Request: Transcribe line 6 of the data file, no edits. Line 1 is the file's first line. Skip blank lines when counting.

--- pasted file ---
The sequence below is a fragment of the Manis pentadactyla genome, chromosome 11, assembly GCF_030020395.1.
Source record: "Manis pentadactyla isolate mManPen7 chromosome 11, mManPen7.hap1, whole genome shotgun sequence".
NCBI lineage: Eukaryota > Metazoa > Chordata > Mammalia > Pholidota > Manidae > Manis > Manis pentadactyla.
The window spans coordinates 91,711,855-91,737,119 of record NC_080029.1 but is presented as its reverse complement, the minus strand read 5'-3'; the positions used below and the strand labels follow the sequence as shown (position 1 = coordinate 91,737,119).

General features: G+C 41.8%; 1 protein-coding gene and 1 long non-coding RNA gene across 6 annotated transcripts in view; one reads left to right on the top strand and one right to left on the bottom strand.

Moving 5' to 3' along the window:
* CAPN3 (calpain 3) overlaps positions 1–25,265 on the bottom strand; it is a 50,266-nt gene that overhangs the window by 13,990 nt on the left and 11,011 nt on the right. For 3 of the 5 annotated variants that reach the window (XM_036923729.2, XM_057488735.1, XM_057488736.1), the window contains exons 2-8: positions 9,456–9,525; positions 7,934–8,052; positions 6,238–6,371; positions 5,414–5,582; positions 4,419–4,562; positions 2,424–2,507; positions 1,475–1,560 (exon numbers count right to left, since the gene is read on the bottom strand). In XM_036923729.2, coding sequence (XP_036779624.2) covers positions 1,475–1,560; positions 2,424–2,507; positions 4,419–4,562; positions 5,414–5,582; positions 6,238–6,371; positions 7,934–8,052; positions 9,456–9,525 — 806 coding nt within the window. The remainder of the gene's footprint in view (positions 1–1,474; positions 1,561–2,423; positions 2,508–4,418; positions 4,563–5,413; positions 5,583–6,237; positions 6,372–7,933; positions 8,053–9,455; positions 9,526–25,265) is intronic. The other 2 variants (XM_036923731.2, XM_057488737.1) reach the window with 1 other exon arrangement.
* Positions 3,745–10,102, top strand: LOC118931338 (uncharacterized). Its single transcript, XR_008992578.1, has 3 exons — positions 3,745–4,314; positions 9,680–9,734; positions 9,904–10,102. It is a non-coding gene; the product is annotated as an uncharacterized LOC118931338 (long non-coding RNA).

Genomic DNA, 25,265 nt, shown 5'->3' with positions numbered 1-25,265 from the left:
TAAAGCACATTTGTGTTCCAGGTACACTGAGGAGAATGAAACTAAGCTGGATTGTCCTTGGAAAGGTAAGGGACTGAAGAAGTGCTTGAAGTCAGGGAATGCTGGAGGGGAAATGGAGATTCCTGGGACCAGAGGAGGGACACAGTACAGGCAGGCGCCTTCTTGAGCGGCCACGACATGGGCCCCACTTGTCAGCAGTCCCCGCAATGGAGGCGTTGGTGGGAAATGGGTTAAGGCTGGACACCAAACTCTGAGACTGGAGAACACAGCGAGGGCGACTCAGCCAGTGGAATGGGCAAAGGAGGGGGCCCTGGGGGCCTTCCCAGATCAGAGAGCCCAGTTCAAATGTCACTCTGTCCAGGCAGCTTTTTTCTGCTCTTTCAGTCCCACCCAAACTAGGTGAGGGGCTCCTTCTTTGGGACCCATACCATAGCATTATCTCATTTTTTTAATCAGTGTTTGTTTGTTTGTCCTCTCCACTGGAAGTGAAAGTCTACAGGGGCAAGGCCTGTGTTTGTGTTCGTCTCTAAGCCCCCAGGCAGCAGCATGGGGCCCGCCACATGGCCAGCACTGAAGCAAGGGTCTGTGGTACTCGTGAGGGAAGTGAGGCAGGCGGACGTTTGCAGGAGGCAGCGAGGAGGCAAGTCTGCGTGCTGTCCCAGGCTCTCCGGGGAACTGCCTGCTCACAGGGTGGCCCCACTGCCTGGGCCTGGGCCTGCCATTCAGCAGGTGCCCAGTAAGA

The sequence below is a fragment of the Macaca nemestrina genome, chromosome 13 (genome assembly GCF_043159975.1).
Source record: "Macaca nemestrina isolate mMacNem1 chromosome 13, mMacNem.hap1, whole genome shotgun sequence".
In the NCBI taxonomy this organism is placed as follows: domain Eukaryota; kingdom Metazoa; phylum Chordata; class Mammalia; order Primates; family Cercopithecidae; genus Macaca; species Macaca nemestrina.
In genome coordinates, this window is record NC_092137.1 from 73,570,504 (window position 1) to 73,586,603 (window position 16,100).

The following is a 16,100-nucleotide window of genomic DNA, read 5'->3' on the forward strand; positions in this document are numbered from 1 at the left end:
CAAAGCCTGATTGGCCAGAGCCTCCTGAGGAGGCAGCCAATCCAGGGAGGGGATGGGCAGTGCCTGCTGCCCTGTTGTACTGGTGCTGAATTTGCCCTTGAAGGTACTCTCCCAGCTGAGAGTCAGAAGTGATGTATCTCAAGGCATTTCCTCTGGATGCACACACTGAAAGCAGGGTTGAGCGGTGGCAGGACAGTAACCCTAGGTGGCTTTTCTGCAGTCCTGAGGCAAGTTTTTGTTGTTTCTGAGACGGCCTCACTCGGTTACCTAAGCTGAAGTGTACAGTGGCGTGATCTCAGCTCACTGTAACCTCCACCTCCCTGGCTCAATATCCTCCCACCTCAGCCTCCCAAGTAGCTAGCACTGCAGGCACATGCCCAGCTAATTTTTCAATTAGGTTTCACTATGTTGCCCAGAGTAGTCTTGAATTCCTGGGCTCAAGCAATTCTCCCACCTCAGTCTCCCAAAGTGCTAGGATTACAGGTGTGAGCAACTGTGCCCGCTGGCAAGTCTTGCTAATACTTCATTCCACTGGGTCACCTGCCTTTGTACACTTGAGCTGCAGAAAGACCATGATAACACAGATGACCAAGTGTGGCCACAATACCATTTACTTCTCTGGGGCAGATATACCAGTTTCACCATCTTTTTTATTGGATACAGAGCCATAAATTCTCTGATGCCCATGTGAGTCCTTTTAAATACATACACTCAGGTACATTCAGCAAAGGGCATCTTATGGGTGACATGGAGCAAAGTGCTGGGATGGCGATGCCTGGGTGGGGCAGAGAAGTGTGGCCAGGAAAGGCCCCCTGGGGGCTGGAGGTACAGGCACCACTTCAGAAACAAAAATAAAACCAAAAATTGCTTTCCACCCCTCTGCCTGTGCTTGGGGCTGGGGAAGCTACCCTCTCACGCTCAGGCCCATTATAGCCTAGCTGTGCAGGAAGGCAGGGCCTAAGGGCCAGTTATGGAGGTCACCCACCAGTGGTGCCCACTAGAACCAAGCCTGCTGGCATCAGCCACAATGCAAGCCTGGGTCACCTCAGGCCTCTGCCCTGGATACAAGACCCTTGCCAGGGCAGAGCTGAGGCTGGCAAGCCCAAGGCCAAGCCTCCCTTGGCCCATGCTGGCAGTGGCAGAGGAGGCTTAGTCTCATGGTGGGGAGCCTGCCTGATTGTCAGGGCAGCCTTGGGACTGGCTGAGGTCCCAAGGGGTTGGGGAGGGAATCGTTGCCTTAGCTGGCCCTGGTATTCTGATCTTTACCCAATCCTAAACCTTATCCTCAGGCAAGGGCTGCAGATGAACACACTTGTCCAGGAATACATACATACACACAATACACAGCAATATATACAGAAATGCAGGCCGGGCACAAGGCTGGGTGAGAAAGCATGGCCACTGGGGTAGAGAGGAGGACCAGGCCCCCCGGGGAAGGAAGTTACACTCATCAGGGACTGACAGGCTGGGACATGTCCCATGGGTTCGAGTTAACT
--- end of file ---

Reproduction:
Moving 5' to 3' along the window: